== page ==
Stomping Grounds and Common Ground: Train Whistle Guitar, the Blues Hero, and Translation at the Crossroads

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2014-01-15
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Boydstun, Jeremiah
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English
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University of Hawaii at Manoa
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If we wish to symbolically attribute a negative quality to something, we instinctively assign it an "X." Indeed, no other symbol manifests itself more naturally in the office of such designations as the ideogram of X. Most often, X is used as a symbol of warning: the designation of off-limits territory, the outlaw stigmata of crossbones, or the marker of something harmful or potentially dangerous. It is used to represent an unknown quantity or an anonymous person (e. g. , Mr. X), and also as a stamp of cancellation or annulment: this no longer exists or that has been refused. In 1 952, Malcolm Little became Malcolm X, in a symbolic repudiation of his "slave name." X symbolized the resistance against a system that sought to cancel out and annul the black presence in America. Societal pariah and "menace to society'' that Malcolm X was-and that most African-Americans were perceived to be-X became the paradigmatic logotype of an insidious and popular stereotype. It also symbolized a rejection and mocking recognition of white America's refusal to acknowledge black Americans' place in America. In addition, X served as a sign of warning that black America would no longer play the ignominious role of the "other," "the historically and principally unassimilated minority'' (Page 6) denied a legitimate claim to social, political, and economic equality. X, then, became the consummate symbolic expression of black America's physical, mental, and spiritual struggle to negotiate the intersection between past and present, and to come to terms with what W.E. B Du Bois called a double consciousness.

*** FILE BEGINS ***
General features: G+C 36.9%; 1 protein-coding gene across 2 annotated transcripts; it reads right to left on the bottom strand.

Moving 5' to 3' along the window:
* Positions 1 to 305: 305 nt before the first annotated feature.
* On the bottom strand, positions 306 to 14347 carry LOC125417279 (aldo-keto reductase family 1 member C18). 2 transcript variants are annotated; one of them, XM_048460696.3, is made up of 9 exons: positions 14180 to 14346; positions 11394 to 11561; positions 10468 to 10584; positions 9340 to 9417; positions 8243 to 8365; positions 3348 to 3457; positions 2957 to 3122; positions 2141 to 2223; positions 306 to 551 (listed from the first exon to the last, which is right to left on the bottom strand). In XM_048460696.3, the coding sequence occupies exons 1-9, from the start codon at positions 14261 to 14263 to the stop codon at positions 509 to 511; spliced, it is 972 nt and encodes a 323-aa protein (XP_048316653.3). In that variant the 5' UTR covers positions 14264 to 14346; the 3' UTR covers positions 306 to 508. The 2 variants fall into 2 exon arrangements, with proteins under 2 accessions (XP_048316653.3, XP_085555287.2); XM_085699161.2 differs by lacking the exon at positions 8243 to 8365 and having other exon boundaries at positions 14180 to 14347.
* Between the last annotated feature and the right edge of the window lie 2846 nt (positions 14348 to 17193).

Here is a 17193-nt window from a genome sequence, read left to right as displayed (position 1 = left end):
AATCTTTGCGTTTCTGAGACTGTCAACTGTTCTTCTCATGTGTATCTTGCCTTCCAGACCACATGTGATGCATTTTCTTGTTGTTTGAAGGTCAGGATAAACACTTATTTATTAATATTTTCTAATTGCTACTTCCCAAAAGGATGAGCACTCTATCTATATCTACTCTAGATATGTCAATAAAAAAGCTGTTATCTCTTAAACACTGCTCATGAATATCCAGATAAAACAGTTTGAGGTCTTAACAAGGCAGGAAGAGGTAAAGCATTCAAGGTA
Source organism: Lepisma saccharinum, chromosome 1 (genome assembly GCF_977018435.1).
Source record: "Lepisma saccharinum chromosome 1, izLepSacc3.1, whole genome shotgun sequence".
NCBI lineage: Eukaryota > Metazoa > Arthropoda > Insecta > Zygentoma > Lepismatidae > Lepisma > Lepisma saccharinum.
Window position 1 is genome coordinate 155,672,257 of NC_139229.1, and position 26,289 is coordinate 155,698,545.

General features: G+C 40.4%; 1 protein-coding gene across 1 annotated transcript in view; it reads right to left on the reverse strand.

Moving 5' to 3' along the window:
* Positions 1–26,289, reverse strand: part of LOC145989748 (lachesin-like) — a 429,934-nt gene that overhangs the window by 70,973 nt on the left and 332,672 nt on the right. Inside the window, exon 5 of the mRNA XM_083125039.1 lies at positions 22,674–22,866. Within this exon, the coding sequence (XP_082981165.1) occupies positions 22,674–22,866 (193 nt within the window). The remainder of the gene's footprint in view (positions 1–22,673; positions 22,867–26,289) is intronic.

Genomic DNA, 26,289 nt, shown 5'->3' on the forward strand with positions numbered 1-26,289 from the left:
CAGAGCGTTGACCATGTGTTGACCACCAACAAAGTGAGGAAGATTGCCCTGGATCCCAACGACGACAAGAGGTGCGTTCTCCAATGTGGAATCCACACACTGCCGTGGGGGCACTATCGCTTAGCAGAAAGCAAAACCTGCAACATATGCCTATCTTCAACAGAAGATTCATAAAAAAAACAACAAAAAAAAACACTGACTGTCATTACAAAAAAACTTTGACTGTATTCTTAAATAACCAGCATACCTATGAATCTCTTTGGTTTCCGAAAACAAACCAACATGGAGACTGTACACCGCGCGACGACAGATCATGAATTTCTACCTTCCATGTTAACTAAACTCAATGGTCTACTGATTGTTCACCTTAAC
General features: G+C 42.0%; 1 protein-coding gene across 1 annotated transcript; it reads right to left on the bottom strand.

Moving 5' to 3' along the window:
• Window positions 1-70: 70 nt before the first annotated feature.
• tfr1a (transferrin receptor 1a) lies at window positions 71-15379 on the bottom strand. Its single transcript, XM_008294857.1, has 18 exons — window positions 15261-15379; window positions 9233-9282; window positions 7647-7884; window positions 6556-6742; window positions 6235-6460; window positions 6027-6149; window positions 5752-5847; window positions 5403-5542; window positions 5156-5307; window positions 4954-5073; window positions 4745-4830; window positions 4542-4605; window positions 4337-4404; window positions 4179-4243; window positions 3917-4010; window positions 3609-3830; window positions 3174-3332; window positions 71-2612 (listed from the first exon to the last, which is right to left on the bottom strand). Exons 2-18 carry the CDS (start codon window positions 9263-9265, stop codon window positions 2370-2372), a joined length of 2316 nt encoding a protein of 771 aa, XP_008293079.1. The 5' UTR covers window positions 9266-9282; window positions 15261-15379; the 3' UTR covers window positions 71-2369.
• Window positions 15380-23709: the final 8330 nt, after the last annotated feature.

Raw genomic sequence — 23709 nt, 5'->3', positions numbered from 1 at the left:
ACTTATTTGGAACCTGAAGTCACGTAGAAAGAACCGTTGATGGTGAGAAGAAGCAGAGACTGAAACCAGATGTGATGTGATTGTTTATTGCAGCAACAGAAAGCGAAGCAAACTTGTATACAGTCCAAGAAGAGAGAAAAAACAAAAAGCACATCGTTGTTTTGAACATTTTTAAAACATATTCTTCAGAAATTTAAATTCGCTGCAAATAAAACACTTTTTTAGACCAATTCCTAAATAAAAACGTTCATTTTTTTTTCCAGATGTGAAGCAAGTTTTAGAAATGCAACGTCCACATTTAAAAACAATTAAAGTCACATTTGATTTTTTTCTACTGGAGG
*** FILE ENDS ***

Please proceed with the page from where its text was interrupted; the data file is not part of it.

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56 pages
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